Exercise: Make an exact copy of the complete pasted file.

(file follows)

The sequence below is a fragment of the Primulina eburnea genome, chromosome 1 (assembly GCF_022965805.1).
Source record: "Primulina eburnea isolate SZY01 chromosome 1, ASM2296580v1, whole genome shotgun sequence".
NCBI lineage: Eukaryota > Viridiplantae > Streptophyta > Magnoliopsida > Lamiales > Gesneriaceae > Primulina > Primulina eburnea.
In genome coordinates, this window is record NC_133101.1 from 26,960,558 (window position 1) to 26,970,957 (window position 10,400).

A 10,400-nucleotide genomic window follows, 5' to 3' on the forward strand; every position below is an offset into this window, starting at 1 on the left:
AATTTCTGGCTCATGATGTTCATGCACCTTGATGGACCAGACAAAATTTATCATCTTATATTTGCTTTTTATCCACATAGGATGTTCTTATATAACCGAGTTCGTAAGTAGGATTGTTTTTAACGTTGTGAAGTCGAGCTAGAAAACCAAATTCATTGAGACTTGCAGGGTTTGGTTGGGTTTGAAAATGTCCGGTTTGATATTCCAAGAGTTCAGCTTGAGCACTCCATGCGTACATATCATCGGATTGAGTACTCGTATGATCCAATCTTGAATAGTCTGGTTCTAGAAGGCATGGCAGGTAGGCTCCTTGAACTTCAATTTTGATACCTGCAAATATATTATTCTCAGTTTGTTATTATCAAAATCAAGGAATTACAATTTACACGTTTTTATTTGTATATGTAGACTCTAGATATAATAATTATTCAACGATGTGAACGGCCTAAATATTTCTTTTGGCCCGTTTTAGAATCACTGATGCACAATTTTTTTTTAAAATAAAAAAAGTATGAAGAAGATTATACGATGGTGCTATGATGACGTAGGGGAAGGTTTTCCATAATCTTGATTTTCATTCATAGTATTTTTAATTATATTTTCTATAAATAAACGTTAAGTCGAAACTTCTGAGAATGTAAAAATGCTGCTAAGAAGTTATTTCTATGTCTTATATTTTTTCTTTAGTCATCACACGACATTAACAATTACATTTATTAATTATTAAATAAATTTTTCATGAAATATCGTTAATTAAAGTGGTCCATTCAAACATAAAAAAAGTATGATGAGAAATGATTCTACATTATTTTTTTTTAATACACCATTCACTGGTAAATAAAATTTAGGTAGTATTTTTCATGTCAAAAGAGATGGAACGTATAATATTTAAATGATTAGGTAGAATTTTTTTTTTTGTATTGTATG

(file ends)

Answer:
The sequence below is a fragment of the Primulina eburnea genome, chromosome 1 (assembly GCF_022965805.1).
Source record: "Primulina eburnea isolate SZY01 chromosome 1, ASM2296580v1, whole genome shotgun sequence".
NCBI lineage: Eukaryota > Viridiplantae > Streptophyta > Magnoliopsida > Lamiales > Gesneriaceae > Primulina > Primulina eburnea.
In genome coordinates, this window is record NC_133101.1 from 26,960,558 (window position 1) to 26,970,957 (window position 10,400).

A 10,400-nucleotide genomic window follows, 5' to 3' on the forward strand; every position below is an offset into this window, starting at 1 on the left:
AATTTCTGGCTCATGATGTTCATGCACCTTGATGGACCAGACAAAATTTATCATCTTATATTTGCTTTTTATCCACATAGGATGTTCTTATATAACCGAGTTCGTAAGTAGGATTGTTTTTAACGTTGTGAAGTCGAGCTAGAAAACCAAATTCATTGAGACTTGCAGGGTTTGGTTGGGTTTGAAAATGTCCGGTTTGATATTCCAAGAGTTCAGCTTGAGCACTCCATGCGTACATATCATCGGATTGAGTACTCGTATGATCCAATCTTGAATAGTCTGGTTCTAGAAGGCATGGCAGGTAGGCTCCTTGAACTTCAATTTTGATACCTGCAAATATATTATTCTCAGTTTGTTATTATCAAAATCAAGGAATTACAATTTACACGTTTTTATTTGTATATGTAGACTCTAGATATAATAATTATTCAACGATGTGAACGGCCTAAATATTTCTTTTGGCCCGTTTTAGAATCACTGATGCACAATTTTTTTTTAAAATAAAAAAAGTATGAAGAAGATTATACGATGGTGCTATGATGACGTAGGGGAAGGTTTTCCATAATCTTGATTTTCATTCATAGTATTTTTAATTATATTTTCTATAAATAAACGTTAAGTCGAAACTTCTGAGAATGTAAAAATGCTGCTAAGAAGTTATTTCTATGTCTTATATTTTTTCTTTAGTCATCACACGACATTAACAATTACATTTATTAATTATTAAATAAATTTTTCATGAAATATCGTTAATTAAAGTGGTCCATTCAAACATAAAAAAAGTATGATGAGAAATGATTCTACATTATTTTTTTTTAATACACCATTCACTGGTAAATAAAATTTAGGTAGTATTTTTCATGTCAAAAGAGATGGAACGTATAATATTTAAATGATTAGGTAGAATTTTTTTTTTTGTATTGTATG